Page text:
Kristi H. Johnson
Kristi H. Johnson, of Brandon, is serving as a U.S. district judge for the Southern District of Mississippi.
Johnson, who comes to the court from the Mississippi Attorney General’s Office, where she served as the state’s first solicitor general, said the job really has been a longtime dream.
The dream to be federal judge began when she served as a law clerk for Sharion Aycock, Mississippi’s first female federal district court judge.
“I went to law school to become an FBI agent, and I immediately got sidetracked after I clerked with Judge Aycock,” Johnson said with a laugh. “Through that experience, I realized how critical it is to our system of justice to have judges who will work hard and follow the law.
“Judge Aycock also showed me how to treat all litigants with dignity and respect.”
Johnson received her bachelor’s degree in political science from UM in 2003 and her law degree from Mississippi College. Following law school, she spent some time in private practice litigating in federal court, followed by five years at the U.S. Attorney’s Office. There, she defended the United States in civil actions and prosecuted federal crimes.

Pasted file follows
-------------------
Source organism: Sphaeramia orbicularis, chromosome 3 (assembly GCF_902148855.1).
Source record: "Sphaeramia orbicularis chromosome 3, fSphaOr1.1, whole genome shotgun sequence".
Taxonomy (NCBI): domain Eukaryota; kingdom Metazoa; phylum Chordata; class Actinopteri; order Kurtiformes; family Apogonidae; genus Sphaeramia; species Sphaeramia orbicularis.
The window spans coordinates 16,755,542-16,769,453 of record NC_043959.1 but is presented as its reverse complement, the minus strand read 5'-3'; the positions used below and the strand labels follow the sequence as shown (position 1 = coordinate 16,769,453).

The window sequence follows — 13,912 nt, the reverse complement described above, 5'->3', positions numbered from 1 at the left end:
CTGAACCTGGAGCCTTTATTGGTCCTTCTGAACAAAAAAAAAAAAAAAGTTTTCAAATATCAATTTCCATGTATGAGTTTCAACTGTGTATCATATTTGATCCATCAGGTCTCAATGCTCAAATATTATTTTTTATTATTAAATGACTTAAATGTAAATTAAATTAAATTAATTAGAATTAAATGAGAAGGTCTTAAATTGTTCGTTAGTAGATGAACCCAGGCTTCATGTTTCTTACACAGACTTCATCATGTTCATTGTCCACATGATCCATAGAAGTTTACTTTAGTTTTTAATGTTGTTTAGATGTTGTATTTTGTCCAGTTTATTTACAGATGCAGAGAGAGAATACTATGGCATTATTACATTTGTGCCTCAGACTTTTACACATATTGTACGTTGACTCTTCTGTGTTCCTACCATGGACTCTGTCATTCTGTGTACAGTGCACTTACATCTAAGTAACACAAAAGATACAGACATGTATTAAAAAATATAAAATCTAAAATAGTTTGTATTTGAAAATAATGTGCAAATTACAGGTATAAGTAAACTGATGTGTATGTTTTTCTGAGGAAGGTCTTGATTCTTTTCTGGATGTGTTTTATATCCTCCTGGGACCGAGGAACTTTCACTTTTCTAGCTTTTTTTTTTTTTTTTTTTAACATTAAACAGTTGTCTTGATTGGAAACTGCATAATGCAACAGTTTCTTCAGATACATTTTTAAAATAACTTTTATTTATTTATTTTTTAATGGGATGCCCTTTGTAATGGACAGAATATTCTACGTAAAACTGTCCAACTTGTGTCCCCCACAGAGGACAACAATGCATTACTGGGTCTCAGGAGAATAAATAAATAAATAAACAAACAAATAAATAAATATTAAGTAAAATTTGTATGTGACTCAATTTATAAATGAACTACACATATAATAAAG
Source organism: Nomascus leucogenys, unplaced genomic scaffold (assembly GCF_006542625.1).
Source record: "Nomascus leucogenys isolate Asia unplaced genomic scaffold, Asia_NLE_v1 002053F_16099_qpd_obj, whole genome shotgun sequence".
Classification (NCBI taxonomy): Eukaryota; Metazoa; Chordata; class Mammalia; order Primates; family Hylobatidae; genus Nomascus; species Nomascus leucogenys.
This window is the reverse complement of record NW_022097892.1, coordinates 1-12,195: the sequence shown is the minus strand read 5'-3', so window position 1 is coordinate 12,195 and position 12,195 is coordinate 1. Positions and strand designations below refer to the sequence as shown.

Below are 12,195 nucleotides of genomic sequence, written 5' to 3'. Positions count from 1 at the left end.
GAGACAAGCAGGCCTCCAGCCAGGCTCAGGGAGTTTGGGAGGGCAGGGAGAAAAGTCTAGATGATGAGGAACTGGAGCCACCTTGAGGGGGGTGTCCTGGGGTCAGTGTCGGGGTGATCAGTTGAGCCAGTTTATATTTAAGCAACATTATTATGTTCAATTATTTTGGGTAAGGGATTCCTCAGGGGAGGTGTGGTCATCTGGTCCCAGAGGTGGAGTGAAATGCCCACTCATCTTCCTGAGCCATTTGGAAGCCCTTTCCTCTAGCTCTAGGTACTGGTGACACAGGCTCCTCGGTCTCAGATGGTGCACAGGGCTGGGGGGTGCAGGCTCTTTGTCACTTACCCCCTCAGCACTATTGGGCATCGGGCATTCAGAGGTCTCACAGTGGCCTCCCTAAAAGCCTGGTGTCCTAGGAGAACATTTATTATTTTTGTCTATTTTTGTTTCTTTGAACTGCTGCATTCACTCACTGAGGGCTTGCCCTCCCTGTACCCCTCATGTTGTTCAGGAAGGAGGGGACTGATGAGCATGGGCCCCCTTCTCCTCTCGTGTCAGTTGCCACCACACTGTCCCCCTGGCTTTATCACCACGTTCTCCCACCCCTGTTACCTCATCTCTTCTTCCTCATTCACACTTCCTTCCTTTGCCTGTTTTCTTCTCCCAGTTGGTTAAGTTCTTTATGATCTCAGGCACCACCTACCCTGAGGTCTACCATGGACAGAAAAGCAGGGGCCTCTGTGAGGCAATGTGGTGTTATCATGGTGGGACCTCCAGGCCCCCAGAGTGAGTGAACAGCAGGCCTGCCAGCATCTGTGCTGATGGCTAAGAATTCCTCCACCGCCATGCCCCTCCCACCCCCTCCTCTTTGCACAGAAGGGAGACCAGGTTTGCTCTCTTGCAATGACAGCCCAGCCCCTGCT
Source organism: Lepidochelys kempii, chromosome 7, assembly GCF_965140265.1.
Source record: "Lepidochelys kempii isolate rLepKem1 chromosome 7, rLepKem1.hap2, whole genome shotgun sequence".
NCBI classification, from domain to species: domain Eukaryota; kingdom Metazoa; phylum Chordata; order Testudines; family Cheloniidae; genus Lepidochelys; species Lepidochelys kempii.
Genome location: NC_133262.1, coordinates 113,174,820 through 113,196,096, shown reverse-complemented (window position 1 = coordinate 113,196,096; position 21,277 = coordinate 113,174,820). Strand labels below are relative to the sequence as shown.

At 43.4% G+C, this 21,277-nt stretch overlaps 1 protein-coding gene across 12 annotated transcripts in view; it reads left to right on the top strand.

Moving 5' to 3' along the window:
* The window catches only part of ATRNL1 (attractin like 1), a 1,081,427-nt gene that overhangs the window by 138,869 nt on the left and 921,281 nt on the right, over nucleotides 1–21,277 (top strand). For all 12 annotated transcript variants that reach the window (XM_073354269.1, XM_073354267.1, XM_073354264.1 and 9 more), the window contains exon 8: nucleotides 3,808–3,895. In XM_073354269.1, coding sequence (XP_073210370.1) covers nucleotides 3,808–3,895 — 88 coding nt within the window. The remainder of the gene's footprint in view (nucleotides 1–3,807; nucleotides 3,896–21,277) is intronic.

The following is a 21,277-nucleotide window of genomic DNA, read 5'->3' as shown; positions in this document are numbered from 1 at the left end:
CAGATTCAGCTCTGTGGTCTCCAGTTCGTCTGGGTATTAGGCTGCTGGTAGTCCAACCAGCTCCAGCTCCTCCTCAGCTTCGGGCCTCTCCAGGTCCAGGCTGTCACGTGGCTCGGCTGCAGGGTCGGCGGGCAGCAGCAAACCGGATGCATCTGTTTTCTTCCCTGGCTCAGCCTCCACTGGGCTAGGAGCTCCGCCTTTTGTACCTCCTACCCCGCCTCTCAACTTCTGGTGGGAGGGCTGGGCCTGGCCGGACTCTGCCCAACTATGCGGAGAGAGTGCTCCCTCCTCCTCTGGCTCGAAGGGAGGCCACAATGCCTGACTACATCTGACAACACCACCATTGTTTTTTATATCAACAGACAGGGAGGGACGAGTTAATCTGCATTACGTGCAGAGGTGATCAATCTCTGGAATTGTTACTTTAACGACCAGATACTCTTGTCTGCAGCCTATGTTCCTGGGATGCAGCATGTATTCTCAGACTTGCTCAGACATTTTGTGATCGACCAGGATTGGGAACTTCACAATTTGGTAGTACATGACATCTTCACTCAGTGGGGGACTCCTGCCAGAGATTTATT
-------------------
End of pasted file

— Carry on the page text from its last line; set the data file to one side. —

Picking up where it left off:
“I wanted to build a resume that prepared me for a judgeship if I was ever presented with the opportunity,” Johnson said.
She advises others who want to follow a similar path to always bet on themselves.
“A lot of people might think, ‘I’m not qualified, so I am not going to pursue that opportunity,’” Johnson said. “You may be the most qualified person and you’re just selling yourself short. Don’t do that.”
Hard work got her far once her foot was in the door, she said.
“I had the privilege of clerking for two federal judges right out of law school,” she said. “I can assure you I wasn’t the brightest law clerk they had – my co-clerks were some of the brightest people I have ever met.
“But what both judges will say about me is I was one of the hardest-working clerks. That goes a long way.”
Two months into the job, Johnson said she wanted a judgeship since starting her legal career.
“We hit the ground running Week One, handling both criminal and civil cases,” she said. “All of my colleagues and federal judges here have welcomed me and made sure I have what I need to succeed.”
And she doesn’t intend to leave the job anytime soon.